Print

Respect for the Qur'an

by Fethullah Gülen on . Posted in Religious Education of the Child

User Rating:  / 14
PoorBest 

Reciting the Qur'an to your children and teaching them how to read it is of great importance, but there is something that is even more important. That is giving your children the sense that what is being recited is "the word of Allah." Nowadays, one of the common problems we meet is that -unfortunately- the Qur'anic verses recited by some people just do not go beyond mere sound. If you can set a good example by reciting the Qur'an and do so as if you were reciting it before the Almighty Lord or beside the blessed soul of Allah's Messenger (pbuh), then you will have conquered the hearts of those around you once again. If you let your tears stream down your cheeks while you recite the Qur'an, your child will learn much. Reciting the Qur'an flatly may lead us to becoming insensitive.

A hadith declares the following: "The person who recites the Qur'an most beautifully is the one who recites it in a solemn sadness." Another hadith states: "The Qur'an was revealed in a sad fashion."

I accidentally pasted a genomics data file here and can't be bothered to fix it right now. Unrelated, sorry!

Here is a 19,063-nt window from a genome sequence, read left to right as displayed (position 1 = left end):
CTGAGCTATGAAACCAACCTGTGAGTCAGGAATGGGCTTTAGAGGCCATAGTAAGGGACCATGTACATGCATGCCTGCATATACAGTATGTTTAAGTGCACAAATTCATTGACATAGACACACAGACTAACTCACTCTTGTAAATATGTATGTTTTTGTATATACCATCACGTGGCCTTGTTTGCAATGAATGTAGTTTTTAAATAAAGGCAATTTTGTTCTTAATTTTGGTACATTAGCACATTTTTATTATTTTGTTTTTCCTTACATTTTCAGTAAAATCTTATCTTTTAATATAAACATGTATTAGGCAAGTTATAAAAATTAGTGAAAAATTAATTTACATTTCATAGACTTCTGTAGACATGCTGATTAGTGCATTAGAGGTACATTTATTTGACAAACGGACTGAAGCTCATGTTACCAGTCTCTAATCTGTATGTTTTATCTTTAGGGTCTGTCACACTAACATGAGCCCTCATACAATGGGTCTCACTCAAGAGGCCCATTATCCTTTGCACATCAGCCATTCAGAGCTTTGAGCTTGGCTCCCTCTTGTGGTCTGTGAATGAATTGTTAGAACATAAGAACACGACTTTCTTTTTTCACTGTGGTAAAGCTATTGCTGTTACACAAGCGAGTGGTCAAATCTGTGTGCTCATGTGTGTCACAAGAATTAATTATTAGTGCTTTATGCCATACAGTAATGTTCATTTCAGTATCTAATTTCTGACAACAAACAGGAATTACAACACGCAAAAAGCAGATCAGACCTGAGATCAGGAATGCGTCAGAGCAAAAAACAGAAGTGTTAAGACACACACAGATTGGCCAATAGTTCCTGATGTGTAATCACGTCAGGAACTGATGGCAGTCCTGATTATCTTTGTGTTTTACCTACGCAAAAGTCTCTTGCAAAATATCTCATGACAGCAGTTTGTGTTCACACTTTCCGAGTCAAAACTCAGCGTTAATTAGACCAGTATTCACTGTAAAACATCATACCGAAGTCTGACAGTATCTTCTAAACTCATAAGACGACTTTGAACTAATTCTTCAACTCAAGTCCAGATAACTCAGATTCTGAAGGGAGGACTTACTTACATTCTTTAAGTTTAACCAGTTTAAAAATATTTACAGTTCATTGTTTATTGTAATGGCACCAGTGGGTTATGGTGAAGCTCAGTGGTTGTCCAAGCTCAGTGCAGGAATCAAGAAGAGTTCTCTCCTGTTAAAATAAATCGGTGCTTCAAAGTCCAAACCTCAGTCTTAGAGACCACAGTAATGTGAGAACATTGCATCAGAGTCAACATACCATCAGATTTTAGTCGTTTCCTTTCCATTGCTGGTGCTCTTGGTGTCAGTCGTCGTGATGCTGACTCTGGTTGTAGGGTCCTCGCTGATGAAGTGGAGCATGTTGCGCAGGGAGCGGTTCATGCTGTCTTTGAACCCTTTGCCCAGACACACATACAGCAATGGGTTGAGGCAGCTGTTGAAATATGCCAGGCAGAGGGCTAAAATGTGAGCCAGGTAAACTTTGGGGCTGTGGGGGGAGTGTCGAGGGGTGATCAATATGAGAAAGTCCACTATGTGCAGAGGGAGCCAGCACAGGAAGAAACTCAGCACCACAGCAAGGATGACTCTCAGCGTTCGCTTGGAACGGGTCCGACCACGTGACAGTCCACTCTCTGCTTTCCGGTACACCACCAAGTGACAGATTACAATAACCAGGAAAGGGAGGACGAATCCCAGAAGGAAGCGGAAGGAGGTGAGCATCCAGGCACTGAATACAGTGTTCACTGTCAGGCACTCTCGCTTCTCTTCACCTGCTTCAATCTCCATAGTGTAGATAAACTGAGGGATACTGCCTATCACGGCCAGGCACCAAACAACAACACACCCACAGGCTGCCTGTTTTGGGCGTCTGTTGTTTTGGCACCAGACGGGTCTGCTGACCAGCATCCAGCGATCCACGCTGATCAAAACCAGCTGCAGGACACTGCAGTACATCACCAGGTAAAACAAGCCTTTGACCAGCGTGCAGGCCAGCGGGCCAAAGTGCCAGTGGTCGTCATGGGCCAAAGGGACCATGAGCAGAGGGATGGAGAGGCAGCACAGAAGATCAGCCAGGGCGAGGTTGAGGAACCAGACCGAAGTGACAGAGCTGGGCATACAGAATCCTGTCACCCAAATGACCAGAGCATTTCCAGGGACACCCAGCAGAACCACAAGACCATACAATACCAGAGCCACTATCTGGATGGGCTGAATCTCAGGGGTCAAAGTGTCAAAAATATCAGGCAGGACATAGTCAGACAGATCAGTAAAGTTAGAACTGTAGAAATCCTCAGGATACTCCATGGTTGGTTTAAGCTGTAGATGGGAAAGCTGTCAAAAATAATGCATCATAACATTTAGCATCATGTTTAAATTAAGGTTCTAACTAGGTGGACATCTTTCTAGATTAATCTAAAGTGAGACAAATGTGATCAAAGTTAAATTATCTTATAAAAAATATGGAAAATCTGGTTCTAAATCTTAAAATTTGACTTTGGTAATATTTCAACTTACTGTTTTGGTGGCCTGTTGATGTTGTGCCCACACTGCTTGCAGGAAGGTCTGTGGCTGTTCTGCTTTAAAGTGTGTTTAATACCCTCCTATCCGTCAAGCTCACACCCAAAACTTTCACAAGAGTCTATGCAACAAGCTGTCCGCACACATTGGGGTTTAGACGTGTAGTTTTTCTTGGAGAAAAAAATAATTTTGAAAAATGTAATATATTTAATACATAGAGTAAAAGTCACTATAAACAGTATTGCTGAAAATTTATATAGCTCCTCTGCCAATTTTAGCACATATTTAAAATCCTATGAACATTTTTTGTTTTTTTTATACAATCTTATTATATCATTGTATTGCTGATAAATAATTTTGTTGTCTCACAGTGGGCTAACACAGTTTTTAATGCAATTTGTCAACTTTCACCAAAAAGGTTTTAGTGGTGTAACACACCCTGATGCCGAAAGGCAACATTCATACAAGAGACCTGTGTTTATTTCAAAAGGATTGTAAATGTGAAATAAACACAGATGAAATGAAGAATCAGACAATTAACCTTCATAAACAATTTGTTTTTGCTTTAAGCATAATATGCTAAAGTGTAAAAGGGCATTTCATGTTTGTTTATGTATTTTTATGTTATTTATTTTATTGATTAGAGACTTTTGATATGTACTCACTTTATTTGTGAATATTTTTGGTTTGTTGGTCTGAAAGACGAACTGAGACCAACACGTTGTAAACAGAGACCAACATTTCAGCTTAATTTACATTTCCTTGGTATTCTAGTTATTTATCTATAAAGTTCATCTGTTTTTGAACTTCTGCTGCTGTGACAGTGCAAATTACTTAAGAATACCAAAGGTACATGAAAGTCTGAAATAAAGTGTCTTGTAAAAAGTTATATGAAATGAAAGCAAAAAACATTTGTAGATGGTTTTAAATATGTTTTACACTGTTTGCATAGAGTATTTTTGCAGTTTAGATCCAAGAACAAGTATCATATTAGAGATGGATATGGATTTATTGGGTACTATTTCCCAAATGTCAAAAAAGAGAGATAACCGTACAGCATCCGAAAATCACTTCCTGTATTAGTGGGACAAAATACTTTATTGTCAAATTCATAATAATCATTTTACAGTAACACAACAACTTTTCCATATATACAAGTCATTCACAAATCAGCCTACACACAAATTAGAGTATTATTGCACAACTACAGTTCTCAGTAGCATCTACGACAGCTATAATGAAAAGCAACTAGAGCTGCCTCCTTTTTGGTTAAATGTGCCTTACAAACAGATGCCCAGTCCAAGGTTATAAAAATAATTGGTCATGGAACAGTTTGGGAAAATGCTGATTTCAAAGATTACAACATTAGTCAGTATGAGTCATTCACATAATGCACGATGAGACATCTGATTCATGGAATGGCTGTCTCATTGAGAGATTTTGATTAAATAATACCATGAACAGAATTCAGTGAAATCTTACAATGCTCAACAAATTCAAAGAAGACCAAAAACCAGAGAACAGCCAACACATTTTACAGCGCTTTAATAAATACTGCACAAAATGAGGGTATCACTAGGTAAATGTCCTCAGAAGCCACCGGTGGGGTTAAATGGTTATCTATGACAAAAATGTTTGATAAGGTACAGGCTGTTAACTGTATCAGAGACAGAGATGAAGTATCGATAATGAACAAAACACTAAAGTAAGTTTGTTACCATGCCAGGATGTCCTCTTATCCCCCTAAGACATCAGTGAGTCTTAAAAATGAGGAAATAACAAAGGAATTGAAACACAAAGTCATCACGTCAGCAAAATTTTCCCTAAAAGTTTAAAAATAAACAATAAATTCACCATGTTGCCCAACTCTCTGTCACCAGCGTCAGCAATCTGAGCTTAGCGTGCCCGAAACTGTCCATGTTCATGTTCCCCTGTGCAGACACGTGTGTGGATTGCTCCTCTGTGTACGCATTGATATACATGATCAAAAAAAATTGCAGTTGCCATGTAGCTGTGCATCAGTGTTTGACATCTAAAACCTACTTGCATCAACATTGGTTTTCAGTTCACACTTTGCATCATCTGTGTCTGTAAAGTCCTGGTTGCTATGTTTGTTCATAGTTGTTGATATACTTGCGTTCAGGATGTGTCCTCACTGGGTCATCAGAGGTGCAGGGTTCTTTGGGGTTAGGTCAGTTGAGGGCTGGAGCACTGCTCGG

Given that the Qur'an deals with human beings, who have various worries (they surely do), we must reflect due sadness when we recite it. One of the most important points in attaining this level is to understand what the Qur'an is telling us. We must respect the Qur'an, even if we do not understand what it says, for it is the word of Allah. However, if we make some efforts to understand its meaning, then this is an indication of further respect for it. Moreover, your child will feel the teachings of the Qur'an more deeply in his heart and mind, and in this way, he will satisfy his spiritual thirst to the extent that his level of understanding allows.

Those who are content with understanding only the literal meaning can be considered as having a poor sense or understanding of religion. As for those who do not have even that slight connection with the Qur'an, they are at a total loss. Learning the deeper meanings of Qur'anic verses and teaching what we have learned to our children bear the utmost significance in terms of attaining the rewards promised by the Qur'an.